Follow us:

Politics Northwest

The Seattle Times political team explores national, state and local politics.

July 22, 2013 at 3:31 PM

Seattle City Council campaign fueled by international spiritual organization

The campaign of one candidate for Seattle City Council has been funded in large part by an occasionally controversial international spiritual organization called the Art of Living Foundation.

Brian Carver, a 34-year-old Amazon.com employee who is challenging Councilmember Richard Conlin, is listed as the Art of Living’s Seattle contact on its website. He does not make a point of talking about that on the campaign trail, and the organization is not mentioned on his campaign site.

But a review of disclosure documents filed with the Seattle Ethics and Elections Commission indicates that of Carver’s top 50 donors, at least 34 of them are members of the Art of Living. Many are leaders in the group. Most do not live in Seattle or Washington state.

The Art of Living, founded in 1981 by the spiritual leader┬áSri Sri Ravi Shankar, describes itself as “an educational and humanitarian movement engaged in stress-management and service initiatives.” The group is based in India but operates throughout the world, focusing on its trademark yoga and meditation classes but also providing disaster relief and organizing other volunteer missions, according to its website.

The foundation recently settled a lawsuit it brought against two bloggers who had claimed to be former members and accused the group of being a cult.

Asked about the group, Carver said he is not running to represent it. But he said it has inspired him to serve.

“I have been inspired by Art of Living activities. I’ve been a volunteer for many years doing social service,” he said. “Since I practice the breathing techniques, I feel energized and full of enthusiasm, and my personal life is so much better and free of stress. Instead of thinking about just one’s self, I want to serve the society.”

Carver said he encountered the group while doing an exchange program in India while studying for a business degree.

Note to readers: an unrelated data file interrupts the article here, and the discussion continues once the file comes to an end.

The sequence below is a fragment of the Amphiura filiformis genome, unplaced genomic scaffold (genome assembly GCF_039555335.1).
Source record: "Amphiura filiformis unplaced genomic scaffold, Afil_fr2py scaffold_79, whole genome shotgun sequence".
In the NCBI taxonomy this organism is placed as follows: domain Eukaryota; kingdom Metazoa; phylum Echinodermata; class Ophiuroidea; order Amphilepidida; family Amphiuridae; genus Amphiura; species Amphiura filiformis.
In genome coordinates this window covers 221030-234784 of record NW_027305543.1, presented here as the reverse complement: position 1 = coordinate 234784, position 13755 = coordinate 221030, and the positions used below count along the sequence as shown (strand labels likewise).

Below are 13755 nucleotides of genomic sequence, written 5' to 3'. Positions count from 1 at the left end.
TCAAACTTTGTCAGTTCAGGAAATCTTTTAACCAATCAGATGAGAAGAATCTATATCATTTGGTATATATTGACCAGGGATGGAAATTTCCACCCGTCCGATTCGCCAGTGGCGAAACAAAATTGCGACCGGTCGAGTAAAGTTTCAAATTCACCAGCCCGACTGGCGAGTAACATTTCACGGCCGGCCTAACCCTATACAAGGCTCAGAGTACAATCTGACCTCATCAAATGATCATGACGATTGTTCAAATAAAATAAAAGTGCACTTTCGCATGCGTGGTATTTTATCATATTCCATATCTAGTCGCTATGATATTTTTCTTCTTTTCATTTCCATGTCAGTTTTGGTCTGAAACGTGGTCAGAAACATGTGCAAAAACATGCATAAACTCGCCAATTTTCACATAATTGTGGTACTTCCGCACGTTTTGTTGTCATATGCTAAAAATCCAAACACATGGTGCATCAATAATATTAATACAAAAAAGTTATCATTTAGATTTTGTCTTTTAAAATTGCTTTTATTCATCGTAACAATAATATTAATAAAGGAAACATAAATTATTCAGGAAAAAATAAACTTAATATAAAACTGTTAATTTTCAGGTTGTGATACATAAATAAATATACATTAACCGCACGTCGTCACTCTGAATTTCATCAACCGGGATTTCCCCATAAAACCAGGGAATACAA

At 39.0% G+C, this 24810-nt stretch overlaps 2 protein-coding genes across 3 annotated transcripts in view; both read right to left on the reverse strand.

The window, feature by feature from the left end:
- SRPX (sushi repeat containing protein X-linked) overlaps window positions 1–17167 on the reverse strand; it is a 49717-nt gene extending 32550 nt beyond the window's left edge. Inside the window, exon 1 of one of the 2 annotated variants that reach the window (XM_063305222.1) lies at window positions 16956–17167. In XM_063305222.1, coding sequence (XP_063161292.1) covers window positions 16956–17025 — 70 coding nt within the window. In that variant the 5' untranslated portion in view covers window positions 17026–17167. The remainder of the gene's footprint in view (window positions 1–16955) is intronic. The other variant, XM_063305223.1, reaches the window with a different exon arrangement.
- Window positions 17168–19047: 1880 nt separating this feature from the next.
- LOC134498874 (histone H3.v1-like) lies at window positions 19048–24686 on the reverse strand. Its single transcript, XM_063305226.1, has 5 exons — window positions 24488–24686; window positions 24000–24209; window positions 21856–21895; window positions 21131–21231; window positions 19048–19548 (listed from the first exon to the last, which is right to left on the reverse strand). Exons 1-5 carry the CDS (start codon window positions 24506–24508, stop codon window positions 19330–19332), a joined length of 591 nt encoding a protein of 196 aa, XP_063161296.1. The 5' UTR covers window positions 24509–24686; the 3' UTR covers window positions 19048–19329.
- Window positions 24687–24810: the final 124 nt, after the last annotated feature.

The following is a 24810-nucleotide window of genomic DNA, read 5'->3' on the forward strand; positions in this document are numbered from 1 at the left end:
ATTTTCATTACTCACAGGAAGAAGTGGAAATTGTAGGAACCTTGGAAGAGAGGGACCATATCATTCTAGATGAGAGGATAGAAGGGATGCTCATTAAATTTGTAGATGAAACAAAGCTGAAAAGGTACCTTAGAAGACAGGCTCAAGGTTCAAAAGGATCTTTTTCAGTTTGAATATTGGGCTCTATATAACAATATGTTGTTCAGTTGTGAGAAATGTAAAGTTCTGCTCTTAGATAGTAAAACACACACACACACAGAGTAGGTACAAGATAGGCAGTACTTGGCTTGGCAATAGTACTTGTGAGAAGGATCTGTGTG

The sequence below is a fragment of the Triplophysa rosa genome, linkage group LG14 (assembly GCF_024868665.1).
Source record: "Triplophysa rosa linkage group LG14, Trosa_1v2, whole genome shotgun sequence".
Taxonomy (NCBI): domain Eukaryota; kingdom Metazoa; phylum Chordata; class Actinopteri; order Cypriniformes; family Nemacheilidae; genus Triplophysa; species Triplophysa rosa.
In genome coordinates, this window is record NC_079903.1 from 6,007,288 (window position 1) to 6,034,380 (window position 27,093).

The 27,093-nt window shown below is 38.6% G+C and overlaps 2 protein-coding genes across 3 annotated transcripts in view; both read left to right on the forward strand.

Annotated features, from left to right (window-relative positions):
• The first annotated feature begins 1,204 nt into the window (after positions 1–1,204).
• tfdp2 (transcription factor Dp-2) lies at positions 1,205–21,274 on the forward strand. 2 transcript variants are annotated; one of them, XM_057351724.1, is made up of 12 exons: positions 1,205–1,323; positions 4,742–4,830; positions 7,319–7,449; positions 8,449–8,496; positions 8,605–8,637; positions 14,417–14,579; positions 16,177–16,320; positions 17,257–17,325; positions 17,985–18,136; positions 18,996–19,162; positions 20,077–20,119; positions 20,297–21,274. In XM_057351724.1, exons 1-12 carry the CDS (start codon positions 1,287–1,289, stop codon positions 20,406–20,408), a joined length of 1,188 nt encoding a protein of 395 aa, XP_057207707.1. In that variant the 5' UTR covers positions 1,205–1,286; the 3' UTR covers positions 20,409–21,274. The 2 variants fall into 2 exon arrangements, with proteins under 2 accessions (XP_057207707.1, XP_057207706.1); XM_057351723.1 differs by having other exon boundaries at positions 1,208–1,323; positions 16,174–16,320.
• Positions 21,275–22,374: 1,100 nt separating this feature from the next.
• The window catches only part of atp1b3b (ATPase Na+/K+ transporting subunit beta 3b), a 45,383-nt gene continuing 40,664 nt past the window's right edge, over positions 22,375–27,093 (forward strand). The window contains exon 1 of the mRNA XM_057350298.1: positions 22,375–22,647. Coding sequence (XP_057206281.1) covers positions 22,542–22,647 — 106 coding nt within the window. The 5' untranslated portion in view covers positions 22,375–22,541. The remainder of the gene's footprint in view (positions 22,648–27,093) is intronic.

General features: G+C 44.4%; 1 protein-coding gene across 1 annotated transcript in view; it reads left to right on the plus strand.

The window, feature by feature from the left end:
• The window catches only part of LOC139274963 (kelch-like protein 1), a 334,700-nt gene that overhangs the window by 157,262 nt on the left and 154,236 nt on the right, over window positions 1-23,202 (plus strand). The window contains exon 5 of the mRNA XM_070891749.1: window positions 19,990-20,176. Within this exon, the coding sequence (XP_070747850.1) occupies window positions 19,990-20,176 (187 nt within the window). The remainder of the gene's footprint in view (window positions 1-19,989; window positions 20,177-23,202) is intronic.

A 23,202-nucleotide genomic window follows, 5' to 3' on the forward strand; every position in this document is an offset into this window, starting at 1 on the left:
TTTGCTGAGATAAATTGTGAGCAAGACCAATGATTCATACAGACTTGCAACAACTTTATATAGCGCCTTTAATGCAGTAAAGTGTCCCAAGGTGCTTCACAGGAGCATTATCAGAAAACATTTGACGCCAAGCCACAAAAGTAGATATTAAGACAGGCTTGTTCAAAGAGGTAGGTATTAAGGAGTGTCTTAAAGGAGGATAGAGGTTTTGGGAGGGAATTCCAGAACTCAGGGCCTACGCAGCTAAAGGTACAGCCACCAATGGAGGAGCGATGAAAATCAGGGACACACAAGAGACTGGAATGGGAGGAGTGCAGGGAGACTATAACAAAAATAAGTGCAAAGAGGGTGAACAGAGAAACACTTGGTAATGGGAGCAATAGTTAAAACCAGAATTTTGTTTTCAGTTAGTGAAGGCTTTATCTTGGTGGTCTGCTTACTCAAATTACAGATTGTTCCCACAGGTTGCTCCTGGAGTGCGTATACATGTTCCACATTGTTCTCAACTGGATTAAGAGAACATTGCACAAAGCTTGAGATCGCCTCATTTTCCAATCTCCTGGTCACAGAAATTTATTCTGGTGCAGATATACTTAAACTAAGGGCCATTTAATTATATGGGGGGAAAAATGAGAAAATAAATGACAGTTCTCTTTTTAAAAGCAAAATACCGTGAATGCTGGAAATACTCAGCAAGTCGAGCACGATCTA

“I had never done meditation or yoga or anything like that, and I wanted to experience something new,” said Carver, adding that, “I was blown away by the impact. I had so much more clarity of mind.”

Carver eventually became an instructor and now serves as the group’s national director for its college program.

Comments | More in Politics Northwest | Topics: Art of Living, Brian Carver, Richard Conlin

COMMENTS

No personal attacks or insults, no hate speech, no profanity. Please keep the conversation civil and help us moderate this thread by reporting any abuse. See our Commenting FAQ.



The opinions expressed in reader comments are those of the author only, and do not reflect the opinions of The Seattle Times.


The Seattle Times

The door is closed, but it's not locked.

Take a minute to subscribe and continue to enjoy The Seattle Times for as little as 99 cents a week.

Subscription options ►

Already a subscriber?

We've got good news for you. Unlimited seattletimes.com content access is included with most subscriptions.

Subscriber login ►
The Seattle Times

To keep reading, you need a subscription upgrade.

We hope you have enjoyed your complimentary access. For unlimited seattletimes.com access, please upgrade your digital subscription.

Call customer service at 1.800.542.0820 for assistance with your upgrade or questions about your subscriber status.

The Seattle Times

To keep reading, you need a subscription.

We hope you have enjoyed your complimentary access. Subscribe now for unlimited access!

Subscription options ►

Already a subscriber?

We've got good news for you. Unlimited seattletimes.com content access is included with most subscriptions.

Activate Subscriber Account ►